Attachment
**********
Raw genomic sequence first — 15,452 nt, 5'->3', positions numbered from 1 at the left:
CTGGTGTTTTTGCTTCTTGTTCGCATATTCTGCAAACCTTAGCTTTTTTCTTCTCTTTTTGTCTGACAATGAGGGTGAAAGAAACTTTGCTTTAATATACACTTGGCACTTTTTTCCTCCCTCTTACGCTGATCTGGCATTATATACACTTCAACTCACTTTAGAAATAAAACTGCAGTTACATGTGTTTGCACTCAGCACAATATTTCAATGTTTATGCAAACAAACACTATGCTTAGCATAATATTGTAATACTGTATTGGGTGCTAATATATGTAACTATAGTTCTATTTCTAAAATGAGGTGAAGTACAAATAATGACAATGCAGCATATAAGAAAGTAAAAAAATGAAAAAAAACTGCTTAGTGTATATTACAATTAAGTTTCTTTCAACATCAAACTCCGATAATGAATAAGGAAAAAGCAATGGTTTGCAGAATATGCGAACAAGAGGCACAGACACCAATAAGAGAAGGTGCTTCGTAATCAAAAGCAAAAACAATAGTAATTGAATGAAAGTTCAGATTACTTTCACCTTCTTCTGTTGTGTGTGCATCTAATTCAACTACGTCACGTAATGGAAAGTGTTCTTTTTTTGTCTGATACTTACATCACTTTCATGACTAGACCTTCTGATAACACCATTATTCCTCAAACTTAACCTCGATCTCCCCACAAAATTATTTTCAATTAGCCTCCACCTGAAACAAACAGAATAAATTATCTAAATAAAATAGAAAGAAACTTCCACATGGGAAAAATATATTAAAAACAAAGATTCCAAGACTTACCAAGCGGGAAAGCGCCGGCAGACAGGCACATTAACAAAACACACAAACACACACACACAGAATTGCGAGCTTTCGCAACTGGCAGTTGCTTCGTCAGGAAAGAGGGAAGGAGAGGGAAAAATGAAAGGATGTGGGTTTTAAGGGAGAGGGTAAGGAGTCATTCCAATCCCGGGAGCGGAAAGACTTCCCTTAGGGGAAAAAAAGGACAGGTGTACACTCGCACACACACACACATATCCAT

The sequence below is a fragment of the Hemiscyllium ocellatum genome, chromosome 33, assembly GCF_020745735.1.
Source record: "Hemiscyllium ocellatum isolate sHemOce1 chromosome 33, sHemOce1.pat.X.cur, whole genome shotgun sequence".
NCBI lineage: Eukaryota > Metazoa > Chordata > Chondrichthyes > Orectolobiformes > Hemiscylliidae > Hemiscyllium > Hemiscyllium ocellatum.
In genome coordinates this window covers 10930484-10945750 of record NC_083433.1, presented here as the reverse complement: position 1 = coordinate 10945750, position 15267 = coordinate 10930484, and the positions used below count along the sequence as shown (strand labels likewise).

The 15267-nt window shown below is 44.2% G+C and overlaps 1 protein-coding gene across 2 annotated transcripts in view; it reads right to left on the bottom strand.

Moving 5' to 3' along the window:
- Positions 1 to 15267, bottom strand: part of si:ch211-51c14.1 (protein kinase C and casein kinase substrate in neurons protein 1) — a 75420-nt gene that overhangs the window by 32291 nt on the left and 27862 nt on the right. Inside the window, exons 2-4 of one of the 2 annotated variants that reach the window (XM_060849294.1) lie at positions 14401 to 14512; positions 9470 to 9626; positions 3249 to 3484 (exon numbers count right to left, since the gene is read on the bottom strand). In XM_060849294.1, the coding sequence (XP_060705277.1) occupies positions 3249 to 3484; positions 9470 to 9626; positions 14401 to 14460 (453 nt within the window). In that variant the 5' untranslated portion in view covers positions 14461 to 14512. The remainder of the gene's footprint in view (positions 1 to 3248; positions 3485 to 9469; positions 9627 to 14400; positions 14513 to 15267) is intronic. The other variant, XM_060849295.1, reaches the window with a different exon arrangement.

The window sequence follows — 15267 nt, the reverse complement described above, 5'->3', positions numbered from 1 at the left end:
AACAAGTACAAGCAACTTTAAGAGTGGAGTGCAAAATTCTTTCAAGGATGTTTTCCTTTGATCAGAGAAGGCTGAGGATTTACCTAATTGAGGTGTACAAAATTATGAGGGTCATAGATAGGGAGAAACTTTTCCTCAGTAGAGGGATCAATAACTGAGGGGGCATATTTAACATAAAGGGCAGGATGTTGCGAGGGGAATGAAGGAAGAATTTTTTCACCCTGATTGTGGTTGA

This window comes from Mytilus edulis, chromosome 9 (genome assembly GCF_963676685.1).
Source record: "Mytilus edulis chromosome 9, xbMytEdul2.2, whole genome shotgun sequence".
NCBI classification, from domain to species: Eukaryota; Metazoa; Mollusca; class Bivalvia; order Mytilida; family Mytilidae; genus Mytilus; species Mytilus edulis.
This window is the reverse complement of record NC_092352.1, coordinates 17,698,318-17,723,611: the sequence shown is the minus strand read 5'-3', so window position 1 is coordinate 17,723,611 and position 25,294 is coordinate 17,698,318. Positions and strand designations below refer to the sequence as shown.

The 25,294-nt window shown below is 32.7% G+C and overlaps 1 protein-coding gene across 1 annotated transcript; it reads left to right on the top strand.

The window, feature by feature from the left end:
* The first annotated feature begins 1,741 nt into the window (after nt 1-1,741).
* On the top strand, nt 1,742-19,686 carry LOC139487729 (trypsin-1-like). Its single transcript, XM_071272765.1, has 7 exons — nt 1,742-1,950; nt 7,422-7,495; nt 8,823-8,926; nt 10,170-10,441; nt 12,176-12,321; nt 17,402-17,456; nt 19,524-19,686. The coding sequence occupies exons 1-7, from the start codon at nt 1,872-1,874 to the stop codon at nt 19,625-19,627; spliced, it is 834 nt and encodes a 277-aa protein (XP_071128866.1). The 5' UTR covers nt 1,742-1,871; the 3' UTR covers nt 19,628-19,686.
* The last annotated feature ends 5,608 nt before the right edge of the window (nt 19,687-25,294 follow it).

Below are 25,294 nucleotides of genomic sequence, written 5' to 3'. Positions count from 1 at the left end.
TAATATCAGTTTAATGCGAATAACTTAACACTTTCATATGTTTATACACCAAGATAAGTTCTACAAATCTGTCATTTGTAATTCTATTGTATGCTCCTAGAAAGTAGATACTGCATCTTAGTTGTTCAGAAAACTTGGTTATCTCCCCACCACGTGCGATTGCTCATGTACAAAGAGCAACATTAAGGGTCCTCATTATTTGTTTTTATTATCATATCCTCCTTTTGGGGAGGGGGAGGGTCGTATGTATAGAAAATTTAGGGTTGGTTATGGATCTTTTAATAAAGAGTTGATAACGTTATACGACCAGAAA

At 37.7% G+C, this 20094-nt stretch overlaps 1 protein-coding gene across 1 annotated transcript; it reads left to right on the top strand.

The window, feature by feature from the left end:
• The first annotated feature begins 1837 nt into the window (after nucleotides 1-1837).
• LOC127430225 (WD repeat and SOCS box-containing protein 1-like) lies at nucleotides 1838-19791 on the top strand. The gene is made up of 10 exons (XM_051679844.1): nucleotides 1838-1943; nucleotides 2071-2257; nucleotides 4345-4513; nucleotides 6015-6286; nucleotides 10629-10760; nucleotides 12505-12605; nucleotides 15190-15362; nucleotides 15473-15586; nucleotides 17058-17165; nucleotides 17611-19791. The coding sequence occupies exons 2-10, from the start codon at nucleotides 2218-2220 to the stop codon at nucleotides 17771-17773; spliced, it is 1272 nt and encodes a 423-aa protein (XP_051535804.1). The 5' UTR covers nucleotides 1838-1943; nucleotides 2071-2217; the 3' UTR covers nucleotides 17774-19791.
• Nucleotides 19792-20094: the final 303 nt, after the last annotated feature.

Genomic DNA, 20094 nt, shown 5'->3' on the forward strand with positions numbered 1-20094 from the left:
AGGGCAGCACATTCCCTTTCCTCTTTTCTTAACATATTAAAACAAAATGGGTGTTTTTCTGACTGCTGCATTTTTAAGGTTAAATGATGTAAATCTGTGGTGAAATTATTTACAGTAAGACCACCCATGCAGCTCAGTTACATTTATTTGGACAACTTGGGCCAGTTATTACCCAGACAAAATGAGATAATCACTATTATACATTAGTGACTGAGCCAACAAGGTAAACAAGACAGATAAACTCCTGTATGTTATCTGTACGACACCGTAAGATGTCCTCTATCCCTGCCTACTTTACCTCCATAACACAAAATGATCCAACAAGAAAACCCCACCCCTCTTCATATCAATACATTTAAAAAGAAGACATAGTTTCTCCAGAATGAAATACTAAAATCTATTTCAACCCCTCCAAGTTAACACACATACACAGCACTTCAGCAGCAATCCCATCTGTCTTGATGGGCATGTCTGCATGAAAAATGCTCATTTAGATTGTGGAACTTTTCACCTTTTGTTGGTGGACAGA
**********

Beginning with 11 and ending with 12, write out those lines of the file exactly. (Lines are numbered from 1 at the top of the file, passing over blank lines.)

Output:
AACAAGTACAAGCAACTTTAAGAGTGGAGTGCAAAATTCTTTCAAGGATGTTTTCCTTTGATCAGAGAAGGCTGAGGATTTACCTAATTGAGGTGTACAAAATTATGAGGGTCATAGATAGGGAGAAACTTTTCCTCAGTAGAGGGATCAATAACTGAGGGGGCATATTTAACATAAAGGGCAGGATGTTGCGAGGGGAATGAAGGAAGAATTTTTTCACCCTGATTGTGGTTGA

This window comes from Mytilus edulis, chromosome 9 (genome assembly GCF_963676685.1).